val v: Option[String] = request.header(name)

Scala API docs for “skinny.micro.response.RichResponse”

// access response headers
response.headers += "name" -> "value"
response.headers -= "name"

Servlet Session

Scala API docs for “skinny.micro.request.RichHttpServletSession”

val v: Any = session("name") // or session('name)
session += "name" -> "value"
session -= "name"

Skinny Micro’s Flash and CSRF protection features are using servlet sessions by default. Even if you don’t use sessions in your application code, be careful to avoid using them or implement your own implementation that don’t use Servlet sessions.

As you know, Servlet sessions are stateful. If you need to share the same session among several Servlet containers, consider using Skinny Framework’s SkinnySession or your own session management (e.g. storing session into memcached/redis servers instead).

Response handling

Action methods in Skinny Micro apps should finally return ActionResult value which represents the request’s response.

If you just return String value or Array[Byte] value, it would be the response body. It’s also allowed style. You can always use setter to modify the Servlet response’s mutable state.

Scala API docs for “skinny.micro.response.ActionResult”

Meanwhile, halting immediately returns ActionResult by throwing HaltException within a filter or route.

halt(404) // throws HaltException

  status = 400,
  charset = Some("utf-8"),
  contentType = Some("application/json"),
  cookies = Seq(Cookie("foo" -> "bar")),
  headers = Map("foo" -> "bar")

Scala API docs for “skinny.micro.base.RedirectionDsl”

If you prefer specifying status code for redirection, use more explicit DSLs.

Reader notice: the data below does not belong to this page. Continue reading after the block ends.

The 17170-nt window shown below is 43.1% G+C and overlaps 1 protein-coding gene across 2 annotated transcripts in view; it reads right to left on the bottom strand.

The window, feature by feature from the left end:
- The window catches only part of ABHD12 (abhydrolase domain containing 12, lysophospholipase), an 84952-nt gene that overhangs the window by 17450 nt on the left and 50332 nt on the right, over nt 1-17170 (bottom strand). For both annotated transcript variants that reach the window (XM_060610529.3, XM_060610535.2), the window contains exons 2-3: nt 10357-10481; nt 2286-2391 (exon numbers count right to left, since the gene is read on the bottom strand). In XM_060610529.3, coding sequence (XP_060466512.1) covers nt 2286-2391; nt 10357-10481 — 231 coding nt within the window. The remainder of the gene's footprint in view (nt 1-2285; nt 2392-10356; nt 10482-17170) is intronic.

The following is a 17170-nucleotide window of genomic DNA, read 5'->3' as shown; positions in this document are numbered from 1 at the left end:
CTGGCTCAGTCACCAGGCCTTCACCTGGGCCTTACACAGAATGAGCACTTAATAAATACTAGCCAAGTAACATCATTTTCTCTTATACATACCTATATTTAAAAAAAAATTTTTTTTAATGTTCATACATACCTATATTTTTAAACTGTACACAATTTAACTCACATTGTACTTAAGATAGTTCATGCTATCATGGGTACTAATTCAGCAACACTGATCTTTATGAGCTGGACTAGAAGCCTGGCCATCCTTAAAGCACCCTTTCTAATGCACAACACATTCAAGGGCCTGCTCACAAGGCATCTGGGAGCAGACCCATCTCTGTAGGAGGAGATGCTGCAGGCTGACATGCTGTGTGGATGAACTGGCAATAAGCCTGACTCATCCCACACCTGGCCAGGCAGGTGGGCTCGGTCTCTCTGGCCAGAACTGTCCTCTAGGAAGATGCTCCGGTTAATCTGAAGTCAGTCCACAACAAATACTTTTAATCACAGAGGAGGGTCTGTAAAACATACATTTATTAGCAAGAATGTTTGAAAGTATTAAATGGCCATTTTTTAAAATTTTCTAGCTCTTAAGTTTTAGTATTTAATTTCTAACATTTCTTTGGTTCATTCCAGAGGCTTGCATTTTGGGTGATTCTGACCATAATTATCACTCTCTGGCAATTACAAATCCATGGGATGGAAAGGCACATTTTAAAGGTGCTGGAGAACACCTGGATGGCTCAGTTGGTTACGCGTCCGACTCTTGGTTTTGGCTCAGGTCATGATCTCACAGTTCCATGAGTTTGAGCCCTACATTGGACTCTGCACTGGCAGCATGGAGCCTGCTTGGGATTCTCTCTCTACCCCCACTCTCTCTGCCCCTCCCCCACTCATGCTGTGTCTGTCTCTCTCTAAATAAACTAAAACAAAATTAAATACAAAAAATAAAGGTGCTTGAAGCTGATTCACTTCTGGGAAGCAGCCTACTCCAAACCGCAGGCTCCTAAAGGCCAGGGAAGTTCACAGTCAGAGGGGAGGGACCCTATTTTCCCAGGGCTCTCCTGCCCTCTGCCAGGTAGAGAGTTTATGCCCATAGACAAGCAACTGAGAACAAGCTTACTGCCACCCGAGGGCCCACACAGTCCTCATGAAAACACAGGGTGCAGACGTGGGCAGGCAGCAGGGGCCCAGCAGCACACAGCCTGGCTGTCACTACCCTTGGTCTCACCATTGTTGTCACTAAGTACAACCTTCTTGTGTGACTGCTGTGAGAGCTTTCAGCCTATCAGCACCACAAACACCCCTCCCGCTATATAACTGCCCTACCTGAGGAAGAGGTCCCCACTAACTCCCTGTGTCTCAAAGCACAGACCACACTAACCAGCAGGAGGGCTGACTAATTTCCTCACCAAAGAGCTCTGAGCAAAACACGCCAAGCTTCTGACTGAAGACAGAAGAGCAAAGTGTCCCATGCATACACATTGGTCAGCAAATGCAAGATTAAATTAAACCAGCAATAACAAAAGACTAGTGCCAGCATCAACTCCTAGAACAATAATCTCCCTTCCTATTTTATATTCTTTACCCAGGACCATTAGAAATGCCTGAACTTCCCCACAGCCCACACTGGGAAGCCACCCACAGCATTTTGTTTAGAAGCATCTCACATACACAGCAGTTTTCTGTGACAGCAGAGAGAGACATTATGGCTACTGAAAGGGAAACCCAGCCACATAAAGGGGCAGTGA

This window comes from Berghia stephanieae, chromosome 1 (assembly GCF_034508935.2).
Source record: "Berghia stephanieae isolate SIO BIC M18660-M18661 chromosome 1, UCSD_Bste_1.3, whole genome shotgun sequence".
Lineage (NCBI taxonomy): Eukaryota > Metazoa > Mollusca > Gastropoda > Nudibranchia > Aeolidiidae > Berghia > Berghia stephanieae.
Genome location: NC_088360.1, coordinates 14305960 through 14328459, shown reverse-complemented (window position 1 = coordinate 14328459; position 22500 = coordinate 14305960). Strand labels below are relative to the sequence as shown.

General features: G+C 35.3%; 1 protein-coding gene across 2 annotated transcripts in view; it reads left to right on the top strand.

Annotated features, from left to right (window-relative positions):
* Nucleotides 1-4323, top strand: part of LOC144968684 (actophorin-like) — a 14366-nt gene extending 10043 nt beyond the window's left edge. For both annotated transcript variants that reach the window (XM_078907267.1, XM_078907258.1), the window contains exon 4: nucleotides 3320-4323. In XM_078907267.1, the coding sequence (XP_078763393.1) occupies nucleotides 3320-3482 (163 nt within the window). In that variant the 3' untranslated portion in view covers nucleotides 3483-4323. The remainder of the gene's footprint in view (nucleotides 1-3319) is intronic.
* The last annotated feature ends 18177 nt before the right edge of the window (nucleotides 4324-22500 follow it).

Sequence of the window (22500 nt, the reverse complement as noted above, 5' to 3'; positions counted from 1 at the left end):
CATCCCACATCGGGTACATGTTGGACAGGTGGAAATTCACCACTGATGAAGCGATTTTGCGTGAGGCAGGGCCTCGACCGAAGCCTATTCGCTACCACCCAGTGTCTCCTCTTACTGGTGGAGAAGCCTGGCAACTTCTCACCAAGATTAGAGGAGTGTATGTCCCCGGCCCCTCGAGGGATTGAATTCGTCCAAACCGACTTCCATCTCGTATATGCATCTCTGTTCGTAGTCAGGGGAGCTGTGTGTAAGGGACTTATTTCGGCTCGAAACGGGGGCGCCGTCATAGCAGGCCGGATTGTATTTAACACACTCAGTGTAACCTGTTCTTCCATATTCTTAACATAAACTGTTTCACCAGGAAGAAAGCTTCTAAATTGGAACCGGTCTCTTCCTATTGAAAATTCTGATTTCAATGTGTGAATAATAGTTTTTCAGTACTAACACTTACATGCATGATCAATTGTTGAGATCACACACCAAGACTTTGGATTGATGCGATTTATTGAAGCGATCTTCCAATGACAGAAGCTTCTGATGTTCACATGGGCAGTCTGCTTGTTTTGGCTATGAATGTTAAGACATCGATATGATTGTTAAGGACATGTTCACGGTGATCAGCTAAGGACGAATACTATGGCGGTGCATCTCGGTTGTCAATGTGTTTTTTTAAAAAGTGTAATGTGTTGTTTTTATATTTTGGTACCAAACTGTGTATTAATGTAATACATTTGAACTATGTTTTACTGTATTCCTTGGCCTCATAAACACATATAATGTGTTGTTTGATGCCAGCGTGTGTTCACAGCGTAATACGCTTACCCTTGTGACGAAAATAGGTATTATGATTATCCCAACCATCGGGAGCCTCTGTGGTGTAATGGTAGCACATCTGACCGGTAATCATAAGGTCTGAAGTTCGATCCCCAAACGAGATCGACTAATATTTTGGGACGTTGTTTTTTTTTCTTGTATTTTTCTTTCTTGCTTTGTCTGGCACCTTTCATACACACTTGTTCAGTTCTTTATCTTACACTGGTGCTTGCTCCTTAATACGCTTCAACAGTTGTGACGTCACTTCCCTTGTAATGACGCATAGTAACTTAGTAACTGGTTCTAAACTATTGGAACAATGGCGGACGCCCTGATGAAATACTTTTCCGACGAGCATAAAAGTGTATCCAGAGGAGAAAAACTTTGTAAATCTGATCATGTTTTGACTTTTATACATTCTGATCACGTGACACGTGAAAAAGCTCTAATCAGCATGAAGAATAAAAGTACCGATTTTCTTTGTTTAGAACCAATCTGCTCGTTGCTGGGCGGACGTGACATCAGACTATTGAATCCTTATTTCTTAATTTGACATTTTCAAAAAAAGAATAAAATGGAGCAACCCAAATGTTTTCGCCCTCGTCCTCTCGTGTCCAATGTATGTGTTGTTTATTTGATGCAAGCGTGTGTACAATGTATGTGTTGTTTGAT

// default redirection
redirect("/top") // 302

// explicit redirection DSLs
redirect301("/new_url") // 301
redirect302("/somewhere") // 302
redirect303("/complete") // 303

A route can punt processing to the next matching route using pass(). Remember, unlike Sinatra, routes are matched from the bottom up.

get("/guess/*") {
  "You missed!"

get("/guess/:who") {
  params("who") match {
    case "Frank" => "You got me!"
    case _ => pass()

The route block is immediately exited and control continues with the next matching route. If no matching route is found, the notFound handler is invoked. The notFound handler allows you to execute code when there is no matching route for the current request’s URL.

The default behavior is:

notFound {
  <h1>Not found. Bummer.</h1>

What happens next differs slightly based on whether you’ve set your application up using SkinnyMicroFilter or SkinnyMicroServlet. Async base traits follow the same rules.


Notice: Flash uses servlet sessions by default. Be aware of sticky session mode.

Skinny Micro doesn’t activate FlashMapSupport by default. If you need to use Flash support, mixin the following trait. Meanwhile, Skinny Framework enables FlashMapSupport by default because it’s a full stack framework.

Scala API docs for “skinny.micro.contrib.FlashMapSupport”

class Controller extends WebApp with FlashMapSupport {
  post("/article/create") {
    // create session
    flash("notice") = "article created succesfully"
  get("/home") {
    // this will access the value set in previous action

Scala API docs for “skinny.micro.contrib.flash.FlashMap”

flash(name) = value
flash += (name -> value) += (name -> value)

Request Body

Scala API docs for “skinny.micro.request.RichRequest”

val body: String = request.body
val stream: InputStream = request.inputStream // raw HTTP POST data

File Upload

WARNING: Extend not Filter base traits but Servlet base traits. You cannot use FileUploadFeature with WebApp (SkinnyMicroFilter) and SkinnyController.

Scala API docs for “skinny.micro.contrib.FileUploadSupport”